Hopes for pro-life pregnancy initiative brighter under new Kansas governor

February 15, 2011

Topeka, Kan.,  (CNA).- A crisis pregnancy program in Kansas is facing a brighter future under Gov. Sam Brownback, who’s made it a priority to fund the effort in his proposed budget.

Kansas Catholic Conference executive director Michael Schuttloffel told CNA that previous state governors had been “hostile” to the local Stan Clark Pregnancy Maintenance Initiative and had instead supported funding for Planned Parenthood.

“So the message Kansas sent was: We wholeheartedly support taxpayer funding for the prevention of pregnancy. But we don’t have a dime for you once you are pregnant and in need,” Schuttloffel said.

“Fortunately, there has been a significant course correction in Kansas with respect to the life issues,” he said.

In a Feb. 14 e-mail, the Kansas Catholic Conference director explained that Gov. Brownback – who was sworn in on Jan. 10 – included $350,000 for the Stan Clark program in his budget proposal last month.

Schuttloffel called the move “a major turning point” for the crisis pregnancy effort, saying that instead “of having a governor who is fundamentally hostile to the program, we have one who is actually asking for it to be funded.”

The initiative is important, he said, “because the Pro-Life movement is about more than just placing restrictions on abortion.”

“It is fundamentally about helping the vulnerable, born and unborn. Helping pregnant women to choose life is critical to the Pro-Life project, which this program does,” he said. “This program is in essence a statement by the state that we want to support pregnant women, we want them to know that they do not have to face a challenging pregnancy alone, and that we want to help them choose life.”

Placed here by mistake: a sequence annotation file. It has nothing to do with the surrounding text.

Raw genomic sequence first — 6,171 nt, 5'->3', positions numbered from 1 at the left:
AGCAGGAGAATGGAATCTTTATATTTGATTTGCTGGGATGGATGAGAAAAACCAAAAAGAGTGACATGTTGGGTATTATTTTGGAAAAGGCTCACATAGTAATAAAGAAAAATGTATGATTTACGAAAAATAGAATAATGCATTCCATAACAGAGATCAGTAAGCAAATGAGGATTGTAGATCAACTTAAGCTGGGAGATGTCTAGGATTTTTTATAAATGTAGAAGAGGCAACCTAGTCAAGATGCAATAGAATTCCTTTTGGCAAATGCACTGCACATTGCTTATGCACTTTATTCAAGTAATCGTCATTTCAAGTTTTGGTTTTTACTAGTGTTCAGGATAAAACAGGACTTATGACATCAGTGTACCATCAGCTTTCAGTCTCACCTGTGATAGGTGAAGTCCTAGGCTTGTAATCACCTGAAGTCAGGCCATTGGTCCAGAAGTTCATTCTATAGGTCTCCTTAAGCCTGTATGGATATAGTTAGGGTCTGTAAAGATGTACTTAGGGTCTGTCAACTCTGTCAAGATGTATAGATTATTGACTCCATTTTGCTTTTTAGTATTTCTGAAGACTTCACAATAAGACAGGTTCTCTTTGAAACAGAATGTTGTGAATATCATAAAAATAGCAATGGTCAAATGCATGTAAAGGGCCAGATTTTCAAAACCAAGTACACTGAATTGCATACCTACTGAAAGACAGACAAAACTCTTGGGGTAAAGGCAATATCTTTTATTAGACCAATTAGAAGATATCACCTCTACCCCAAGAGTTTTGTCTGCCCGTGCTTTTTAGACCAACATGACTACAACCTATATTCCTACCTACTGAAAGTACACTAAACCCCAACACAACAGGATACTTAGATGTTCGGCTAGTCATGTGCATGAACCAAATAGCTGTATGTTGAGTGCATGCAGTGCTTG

The initiative was first proposed in the 1999 Kansas legislative session. It awards competitive-based grants to not-for-profit organizations to provide an array of social services to pregnant women and, if necessary, for up to one year after their child’s birth. Among the services provided are counseling on alternatives to abortion and facilitation of adoption.

Schuttloffel added that the program is administered by the Kansas Department of Health and Environment, Bureau of Family Health, Children & Families and that funding is dependent on annual appropriation by the Kansas Legislature. 

He noted that although there have been “legislators who have not been helpful to varying degrees,” major opposition to the program has come from specifically from past governors. “There really aren’t any legislators who have had the nerve to stand up and say they oppose funding for pregnant women in need.”  

The pattern, historically, “has been for the Legislature to support the program only to have the governor work against it,” he said.  

Although confirmation of the budget proposal won’t likely take place until May, “we won’t have to wait and wonder whether the governor will veto the funding,” Schuttloffel said. “We know he supports it.”

Several crisis pregnancy centers across the U.S. have encountered difficulties from pro-abortion lawmakers who’ve sought to undermine state funding for the centers or increase legislative red tape.

In recent months, the New York Council proposed legislation that would sharply regulate crisis pregnancy centers that do not provide abortion and contraception. A critic called the move “part of a national strategy by Planned Parenthood and NARAL to attack pro-life pregnancy centers.”

Christopher Bell, co-founder with Father Benedict Groeschel of Good Counsel Inc., told CNA last October that similar proposals have “failed miserably” in several other state legislatures, but the proposals have won approval in Washington, D.C., Baltimore, and Montgomery County, Md

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